Sometimes peers are a great comfort too, tamariki may want their friends around them more often or while talking with you, and other tamariki often like to provide support. Empathy and compassion are great human traits and generally they come naturally and/or can be encouraged and modelled by you!

When there's time

Teacher’s roles are far greater than teaching academics, but then you knew that already! If you feel it’s appropriate, it would be really kind to engage with your student’s whānau. Just keep it low-key, say that you’re thinking of them and are happy to support their child. See if there is anything the school or you can do – sometimes schools will ask the PTA for involvement in providing meals, babysitting and other appropriate support.

You (and other tamariki) will probably feel you want to cheer your sad student up. Know that you don’t have to, and sometimes this will be impossible, depending on the depth of their sadness. Feelings are made to be felt, but they will become easier over time.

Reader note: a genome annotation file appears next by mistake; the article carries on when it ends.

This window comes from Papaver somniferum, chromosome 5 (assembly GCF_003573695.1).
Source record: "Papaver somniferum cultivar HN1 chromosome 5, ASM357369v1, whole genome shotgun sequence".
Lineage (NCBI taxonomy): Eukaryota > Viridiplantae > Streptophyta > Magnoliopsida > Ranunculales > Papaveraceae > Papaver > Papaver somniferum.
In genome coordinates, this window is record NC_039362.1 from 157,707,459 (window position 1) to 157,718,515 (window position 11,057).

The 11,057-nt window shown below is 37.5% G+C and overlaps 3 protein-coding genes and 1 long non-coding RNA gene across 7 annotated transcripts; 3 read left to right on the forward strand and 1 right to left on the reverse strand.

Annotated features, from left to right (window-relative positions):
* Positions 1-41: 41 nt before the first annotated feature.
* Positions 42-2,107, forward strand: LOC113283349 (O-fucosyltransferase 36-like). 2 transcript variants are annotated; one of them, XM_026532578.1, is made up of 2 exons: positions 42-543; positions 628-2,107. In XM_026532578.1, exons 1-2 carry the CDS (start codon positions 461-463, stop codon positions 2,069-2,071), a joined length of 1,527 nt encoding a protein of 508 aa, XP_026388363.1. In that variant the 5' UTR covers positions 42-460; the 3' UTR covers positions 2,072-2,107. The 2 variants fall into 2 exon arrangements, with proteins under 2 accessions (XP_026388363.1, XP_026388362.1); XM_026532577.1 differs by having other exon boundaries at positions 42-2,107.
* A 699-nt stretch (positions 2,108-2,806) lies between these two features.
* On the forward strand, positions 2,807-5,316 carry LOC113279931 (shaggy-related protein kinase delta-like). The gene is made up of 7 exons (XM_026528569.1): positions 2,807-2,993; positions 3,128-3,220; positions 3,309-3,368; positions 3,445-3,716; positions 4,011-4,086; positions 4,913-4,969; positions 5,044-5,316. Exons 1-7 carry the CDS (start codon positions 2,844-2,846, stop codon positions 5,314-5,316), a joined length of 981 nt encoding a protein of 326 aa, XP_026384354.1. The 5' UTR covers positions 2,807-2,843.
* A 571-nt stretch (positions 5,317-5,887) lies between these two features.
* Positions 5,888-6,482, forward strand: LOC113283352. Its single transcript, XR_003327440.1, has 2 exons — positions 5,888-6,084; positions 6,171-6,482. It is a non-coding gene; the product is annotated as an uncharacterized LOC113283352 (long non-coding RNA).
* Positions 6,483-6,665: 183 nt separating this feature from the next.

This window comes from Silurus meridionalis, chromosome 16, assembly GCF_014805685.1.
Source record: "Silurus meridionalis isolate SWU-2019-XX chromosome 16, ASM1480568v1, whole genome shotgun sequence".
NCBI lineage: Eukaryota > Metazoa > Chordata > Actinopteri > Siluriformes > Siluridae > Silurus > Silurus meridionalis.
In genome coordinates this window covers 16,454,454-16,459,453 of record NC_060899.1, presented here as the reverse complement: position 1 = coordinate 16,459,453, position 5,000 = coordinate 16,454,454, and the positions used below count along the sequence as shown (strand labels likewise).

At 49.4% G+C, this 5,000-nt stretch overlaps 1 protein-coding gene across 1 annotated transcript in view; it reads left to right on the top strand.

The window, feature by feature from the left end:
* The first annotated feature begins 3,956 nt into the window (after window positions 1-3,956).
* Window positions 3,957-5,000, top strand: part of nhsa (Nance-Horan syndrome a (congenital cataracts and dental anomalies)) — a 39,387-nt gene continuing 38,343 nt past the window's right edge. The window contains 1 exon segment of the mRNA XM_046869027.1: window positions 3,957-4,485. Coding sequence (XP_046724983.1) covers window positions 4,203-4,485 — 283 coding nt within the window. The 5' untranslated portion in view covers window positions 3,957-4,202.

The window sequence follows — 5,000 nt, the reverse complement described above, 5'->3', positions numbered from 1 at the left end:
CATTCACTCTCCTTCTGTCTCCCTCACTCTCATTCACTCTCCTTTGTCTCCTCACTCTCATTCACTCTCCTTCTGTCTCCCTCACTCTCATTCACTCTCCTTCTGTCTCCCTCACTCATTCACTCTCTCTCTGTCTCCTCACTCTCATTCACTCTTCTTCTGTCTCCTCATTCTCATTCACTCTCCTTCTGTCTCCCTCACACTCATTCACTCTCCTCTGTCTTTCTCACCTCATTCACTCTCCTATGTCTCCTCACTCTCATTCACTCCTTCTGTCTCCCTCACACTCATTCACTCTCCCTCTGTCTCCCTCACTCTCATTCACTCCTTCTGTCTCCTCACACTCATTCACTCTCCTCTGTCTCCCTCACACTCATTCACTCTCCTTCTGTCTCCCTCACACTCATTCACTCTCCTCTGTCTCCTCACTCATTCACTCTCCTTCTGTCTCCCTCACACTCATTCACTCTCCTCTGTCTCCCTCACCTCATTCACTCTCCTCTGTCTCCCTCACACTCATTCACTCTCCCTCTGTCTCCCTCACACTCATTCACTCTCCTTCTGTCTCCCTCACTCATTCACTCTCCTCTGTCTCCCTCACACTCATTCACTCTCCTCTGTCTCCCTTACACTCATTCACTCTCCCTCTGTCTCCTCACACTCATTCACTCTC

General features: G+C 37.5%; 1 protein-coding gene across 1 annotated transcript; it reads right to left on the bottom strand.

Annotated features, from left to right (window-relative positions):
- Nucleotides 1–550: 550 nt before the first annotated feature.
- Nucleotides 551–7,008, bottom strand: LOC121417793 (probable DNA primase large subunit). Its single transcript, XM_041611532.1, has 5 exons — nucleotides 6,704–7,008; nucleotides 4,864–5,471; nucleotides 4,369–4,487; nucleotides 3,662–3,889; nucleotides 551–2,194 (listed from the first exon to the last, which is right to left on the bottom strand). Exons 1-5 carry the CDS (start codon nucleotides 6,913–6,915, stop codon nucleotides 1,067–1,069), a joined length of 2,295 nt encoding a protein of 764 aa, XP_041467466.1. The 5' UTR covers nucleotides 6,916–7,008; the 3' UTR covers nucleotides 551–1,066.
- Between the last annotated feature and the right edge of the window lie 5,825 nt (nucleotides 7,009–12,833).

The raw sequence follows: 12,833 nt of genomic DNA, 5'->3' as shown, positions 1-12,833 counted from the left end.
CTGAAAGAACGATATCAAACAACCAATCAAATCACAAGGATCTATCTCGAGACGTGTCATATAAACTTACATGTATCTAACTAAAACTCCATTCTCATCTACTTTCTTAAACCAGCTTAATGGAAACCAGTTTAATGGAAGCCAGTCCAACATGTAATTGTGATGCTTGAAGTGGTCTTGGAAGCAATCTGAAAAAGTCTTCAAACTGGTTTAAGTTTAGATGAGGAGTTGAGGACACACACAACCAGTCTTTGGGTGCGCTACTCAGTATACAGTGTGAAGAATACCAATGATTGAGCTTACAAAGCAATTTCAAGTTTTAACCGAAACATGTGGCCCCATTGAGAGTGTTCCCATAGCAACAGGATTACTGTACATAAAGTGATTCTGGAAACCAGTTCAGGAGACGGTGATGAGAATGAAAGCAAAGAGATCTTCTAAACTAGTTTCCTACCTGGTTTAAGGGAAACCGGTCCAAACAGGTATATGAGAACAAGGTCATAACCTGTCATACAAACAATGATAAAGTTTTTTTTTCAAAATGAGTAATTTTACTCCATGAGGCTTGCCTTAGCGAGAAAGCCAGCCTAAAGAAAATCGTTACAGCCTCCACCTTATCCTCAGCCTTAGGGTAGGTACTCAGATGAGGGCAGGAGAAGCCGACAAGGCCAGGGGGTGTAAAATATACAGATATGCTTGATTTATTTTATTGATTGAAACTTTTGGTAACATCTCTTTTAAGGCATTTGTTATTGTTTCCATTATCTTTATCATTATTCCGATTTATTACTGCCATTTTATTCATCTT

The best thing you can do for your tamariki, is offer support, warmth, patience, empathy and consistency of routine. As a teacher and trusted adult, you can help tamariki learn skills that help them notice, understand, express, cope with, and learn from big emotions like sadness.

If you haven’t already, let them know it’s okay to be sad and it’s normal under the circumstances. There’s no timeline for sad feelings to come and go Reiterate that they will feel better in time. Mostly, it’s about listening and continuing to let them know you’re there for them, but that there’s no pressure to share anything they don’t want to.

You may also like to discuss with the student how they’d like you to respond if questions come up in the classroom environment. Use your best judgment here too!

Big emotions like sadness, worry and anger can in turn worry us, especially when we feel like we don’t know what to do. When we’re tempted to call in the professionals and experts it sometimes helps to ask: ‘What if this was my niece or nephew in this situation?’ Often, whānau provide all of the care and support needed with help from their community (school, church, friendship group and connections). Professionals, experts and ‘interventions’ don’t always need to play a role.